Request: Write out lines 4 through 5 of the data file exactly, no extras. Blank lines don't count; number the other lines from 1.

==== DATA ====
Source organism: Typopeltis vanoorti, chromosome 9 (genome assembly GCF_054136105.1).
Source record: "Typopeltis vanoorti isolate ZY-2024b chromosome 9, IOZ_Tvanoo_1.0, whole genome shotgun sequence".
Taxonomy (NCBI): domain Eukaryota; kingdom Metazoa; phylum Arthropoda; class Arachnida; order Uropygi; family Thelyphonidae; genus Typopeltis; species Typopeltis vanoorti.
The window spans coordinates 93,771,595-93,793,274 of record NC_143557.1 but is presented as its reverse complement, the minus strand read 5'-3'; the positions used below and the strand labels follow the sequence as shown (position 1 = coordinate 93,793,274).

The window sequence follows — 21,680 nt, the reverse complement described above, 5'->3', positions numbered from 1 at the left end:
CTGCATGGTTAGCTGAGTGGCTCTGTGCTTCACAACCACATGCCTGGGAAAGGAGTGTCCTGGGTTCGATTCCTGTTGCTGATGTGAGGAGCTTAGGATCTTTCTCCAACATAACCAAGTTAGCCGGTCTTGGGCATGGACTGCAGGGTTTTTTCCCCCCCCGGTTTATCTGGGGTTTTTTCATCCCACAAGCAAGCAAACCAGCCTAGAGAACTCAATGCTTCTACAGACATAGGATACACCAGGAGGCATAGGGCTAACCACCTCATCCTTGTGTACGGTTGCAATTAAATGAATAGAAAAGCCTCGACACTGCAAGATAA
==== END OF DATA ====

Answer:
The window spans coordinates 93,771,595-93,793,274 of record NC_143557.1 but is presented as its reverse complement, the minus strand read 5'-3'; the positions used below and the strand labels follow the sequence as shown (position 1 = coordinate 93,793,274).

The window sequence follows — 21,680 nt, the reverse complement described above, 5'->3', positions numbered from 1 at the left end: